Kindle Voyage E-reader, 6" High-Resolution Display (300 ppi) with Adaptive Built-in Light, PagePress Sensors, Wi-Fi - Includes Special Offers
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About this item
Kindle Voyage is thin and light, with the brightest, highest resolution, and highest contrast display, plus reimagined page turns and an adaptive front light.
Brilliantly crisp display
The high-resolution display (300 ppi) features sharp, dark text that reads even more like the printed page. The micro-etched glass display diffuses light to eliminate glare and match the feel of paper. Kindle Voyage features the brightest, highest resolution, and highest contrast display of any Kindle.
Effortless page turns
PagePress allows you to turn the page without lifting a finger. Simply apply pressure on the bezel to turn the page, and PagePress will provide a silent haptic response for consistent and immediate feedback. PagePress is a custom-designed force sensor made of carbon and silver, which reacts to a subtle increase of pressure, triggers a page-turn, and provides a haptic response only your thumb can perceive.
Light that adjusts with you
Kindle Voyage can be read in bright sunlight or total darkness—and it's smart enough to know the difference. The new adaptive front light automatically adjusts the brightness of the display based on your environment, and can even be fine-tuned further to your personal preferences. When reading in the dark, the adaptive front light slowly lowers the display's brightness over time to match the way the eye responds to darkness.
Remarkably thin design
At just 7.6mm thin, Kindle Voyage is comfortable to hold in one hand for long reading sessions. Kindle Voyage was designed to come one step closer to a sheet of paper, with a flush-front bezel for a clean, streamlined design. With a magnesium back and a specially-reinforced glass front, Kindle Voyage is both durable and sleek.
Go beyond a book with the following features
It’s even easier to find what you are looking for by combining and previewing results from your Library, Goodreads, and the Kindle Store on the same page.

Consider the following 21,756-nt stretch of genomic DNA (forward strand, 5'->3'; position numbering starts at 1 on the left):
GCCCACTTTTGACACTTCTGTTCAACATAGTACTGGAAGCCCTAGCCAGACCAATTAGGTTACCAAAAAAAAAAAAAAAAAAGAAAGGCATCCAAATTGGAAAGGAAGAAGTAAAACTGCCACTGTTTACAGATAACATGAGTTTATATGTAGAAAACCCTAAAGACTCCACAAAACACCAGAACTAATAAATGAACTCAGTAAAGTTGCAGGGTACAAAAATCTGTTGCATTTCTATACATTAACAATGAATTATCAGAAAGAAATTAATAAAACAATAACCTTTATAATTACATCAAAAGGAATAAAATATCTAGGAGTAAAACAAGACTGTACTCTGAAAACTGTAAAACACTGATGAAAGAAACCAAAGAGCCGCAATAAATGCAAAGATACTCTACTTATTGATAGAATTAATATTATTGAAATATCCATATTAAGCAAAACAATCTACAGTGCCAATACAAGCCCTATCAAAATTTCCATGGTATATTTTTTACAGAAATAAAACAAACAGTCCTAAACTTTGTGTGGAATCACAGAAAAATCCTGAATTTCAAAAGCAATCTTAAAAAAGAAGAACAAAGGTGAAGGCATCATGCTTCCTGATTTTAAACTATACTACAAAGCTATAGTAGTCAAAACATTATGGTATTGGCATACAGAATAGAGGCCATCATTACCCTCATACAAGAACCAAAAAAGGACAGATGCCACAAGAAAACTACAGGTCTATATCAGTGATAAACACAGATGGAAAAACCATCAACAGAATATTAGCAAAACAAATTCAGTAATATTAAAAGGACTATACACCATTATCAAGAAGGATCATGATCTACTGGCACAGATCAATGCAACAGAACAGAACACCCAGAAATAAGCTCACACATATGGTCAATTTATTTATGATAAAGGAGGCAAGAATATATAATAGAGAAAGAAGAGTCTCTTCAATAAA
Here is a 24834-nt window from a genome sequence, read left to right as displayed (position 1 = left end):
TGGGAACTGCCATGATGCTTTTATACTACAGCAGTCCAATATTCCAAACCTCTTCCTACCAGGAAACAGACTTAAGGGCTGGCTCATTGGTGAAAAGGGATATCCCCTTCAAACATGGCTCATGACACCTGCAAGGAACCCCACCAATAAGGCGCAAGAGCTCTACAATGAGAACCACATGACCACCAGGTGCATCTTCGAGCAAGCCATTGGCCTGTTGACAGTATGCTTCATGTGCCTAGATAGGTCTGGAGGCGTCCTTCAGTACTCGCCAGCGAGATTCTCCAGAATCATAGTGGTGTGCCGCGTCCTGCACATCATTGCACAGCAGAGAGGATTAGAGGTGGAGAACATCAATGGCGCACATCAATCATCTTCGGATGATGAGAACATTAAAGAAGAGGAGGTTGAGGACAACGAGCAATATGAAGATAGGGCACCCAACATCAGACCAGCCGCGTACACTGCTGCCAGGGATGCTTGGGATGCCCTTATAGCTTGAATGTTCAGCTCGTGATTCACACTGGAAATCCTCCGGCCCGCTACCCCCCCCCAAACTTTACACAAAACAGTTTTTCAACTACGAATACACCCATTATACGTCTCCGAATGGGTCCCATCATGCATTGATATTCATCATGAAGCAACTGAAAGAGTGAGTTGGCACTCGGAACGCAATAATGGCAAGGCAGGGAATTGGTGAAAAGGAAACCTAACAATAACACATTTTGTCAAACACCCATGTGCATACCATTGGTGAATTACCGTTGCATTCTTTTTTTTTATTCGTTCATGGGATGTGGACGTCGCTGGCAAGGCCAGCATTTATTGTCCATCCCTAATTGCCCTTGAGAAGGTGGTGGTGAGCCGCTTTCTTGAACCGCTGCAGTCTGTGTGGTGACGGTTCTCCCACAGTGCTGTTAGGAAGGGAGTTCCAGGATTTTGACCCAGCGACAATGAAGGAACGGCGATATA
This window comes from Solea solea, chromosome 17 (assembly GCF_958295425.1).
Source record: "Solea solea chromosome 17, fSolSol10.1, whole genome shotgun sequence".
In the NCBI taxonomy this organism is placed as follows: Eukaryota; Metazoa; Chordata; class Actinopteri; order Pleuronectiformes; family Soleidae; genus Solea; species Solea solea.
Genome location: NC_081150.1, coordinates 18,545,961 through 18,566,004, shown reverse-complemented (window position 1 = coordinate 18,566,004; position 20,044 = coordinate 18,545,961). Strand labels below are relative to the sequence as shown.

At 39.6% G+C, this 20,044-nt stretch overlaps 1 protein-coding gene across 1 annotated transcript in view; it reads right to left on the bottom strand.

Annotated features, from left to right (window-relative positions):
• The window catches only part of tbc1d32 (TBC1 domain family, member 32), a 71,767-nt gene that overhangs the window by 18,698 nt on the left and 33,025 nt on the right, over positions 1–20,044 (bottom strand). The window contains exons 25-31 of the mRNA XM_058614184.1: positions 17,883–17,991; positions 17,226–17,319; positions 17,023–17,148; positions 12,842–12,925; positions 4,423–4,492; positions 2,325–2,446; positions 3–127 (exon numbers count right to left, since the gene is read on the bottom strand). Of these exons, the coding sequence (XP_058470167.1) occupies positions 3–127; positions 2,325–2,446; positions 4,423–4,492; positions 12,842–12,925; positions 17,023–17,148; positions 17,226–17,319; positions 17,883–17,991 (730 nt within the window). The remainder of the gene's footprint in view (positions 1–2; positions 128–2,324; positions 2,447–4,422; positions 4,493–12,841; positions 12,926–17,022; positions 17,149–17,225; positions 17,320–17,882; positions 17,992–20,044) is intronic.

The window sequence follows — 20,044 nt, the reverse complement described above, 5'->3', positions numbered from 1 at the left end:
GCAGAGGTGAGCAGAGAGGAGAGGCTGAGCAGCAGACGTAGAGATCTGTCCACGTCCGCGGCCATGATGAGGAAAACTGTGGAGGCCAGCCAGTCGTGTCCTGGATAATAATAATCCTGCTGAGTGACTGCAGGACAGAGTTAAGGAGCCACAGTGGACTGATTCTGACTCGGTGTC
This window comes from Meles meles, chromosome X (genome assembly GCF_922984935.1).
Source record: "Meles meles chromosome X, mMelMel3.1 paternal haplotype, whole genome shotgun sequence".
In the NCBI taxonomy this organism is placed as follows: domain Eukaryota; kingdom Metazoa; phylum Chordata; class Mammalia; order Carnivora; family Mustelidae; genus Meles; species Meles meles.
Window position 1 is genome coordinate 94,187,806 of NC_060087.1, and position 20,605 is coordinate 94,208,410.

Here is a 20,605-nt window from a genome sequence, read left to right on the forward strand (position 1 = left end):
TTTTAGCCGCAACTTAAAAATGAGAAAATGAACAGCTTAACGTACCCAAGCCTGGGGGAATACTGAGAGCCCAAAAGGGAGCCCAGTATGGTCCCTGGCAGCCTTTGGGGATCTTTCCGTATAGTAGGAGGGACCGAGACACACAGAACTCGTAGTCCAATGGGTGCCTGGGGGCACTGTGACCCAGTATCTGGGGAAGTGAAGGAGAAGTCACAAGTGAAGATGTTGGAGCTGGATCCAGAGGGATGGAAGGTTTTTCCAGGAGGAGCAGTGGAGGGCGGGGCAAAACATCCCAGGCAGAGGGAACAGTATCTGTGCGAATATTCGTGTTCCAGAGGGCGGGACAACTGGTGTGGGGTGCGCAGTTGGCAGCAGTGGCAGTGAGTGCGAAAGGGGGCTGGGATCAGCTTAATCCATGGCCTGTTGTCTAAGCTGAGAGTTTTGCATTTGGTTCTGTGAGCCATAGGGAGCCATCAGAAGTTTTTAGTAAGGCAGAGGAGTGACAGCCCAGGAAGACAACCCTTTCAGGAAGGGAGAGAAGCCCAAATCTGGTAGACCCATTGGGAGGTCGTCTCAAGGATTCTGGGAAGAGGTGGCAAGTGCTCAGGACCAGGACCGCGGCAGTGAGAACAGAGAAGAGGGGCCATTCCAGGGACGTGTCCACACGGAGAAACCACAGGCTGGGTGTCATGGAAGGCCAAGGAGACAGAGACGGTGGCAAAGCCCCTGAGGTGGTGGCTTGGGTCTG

Family Library links your Amazon account to that of your spouse or partner. For the first time, you and your family can access and easily share not only your own Kindle books, but also books from the Amazon account of a spouse or partner.
Word Wise, available on many popular English language titles, makes it easier to enjoy and quickly understand more challenging books. Short and simple definitions automatically appear above difficult words, so you can keep reading with fewer interruptions. Tap on a word to bring up a simple card with definitions, synonyms, and more. You can adjust the number of hints you see with a simple slider.
X-Ray’s new timeline view lets you easily flip through notable passages to remind yourself of what’s happened in the book, or navigate easily through images. X-Ray lets you explore the "Bones of the Book." See all the passages across a book that mention relevant ideas, fictional characters, historical figures, places, or topics of interest.
About the Book
With About the Book, see information about the book as you start to read, including its place in a series and author information, plus mark it as "Currently Reading" on Goodreads.
Never be without a book
Shop Amazon’s expansive selection, choose a title, and begin reading in seconds. Download books in under 60 seconds—no computer required. Connect easily to your home Wi-Fi network or Wi-Fi hotspots on the road. Enjoy free Wi-Fi access at AT&T hotspots across the U.S. With our fast, free wireless delivery, borrow Kindle books from your public library and start reading on your Kindle.
Compare Kindle E-readers
|Kindle||Kindle Paperwhite||Kindle Voyage|
|Price||From $79||From $119||From $199|
|Resolution||167 ppi||300 ppi||300 ppi|
|Built-In Light||No||Yes||Yes + Adaptive light sensor|
|Page Turns||Touchscreen||Touchscreen||Touchscreen + PagePress|
|Connectivity||Wi-Fi||Wi-Fi or Wi-Fi + free 3G||Wi-Fi or Wi-Fi + free 3G|
|Battery Life||Weeks on a single charge|
|Storage||Holds thousands of books|
|Weight||6.7 oz||Wi-Fi: 7.2 oz
Wi-Fi + 3G: 7.6 oz
|Wi-Fi: 6.3 oz
Wi-Fi + 3G: 6.6 oz
|Dimensions||6.7" x 4.7" x 0.40"||6.7" x 4.6" x 0.36"||6.4" x 4.5" x 0.30"|
Features & details
- Passionately crafted for readers
- High-resolution 300 ppi display--reads even more like the printed page
- PagePress enables you to turn the page without lifting a finger
- Adaptive front light--provides ideal brightness, day or night
- Battery lasts weeks, not hours
- Prime members read free with unlimited access to over a thousand titles
- Try Kindle Unlimited free for 30 days--choose from over 1 million titles
Product information Wi-Fi Only , With Special Offers
|Product Dimensions||6.4 x 4.5 x 0.3 inches|
|Item Weight||6.6 ounces|
|Shipping Weight||12.5 ounces|
|Batteries||Lithium Metal batteries required. (included)|
|Date first listed on Amazon||September 16, 2014|
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Q: do any paperwhites have sound?
A: No. I am very unhappy about this. When my Kindle keyboard failed I bought a used one so …
Q: Does it have text-to-speech ?
A: No, it does not. I wish it did.
Q: Does the kindle voyage, 6" high-resolution display (300 ppi) with adaptive built-in light …
A: No, just text to brain ;)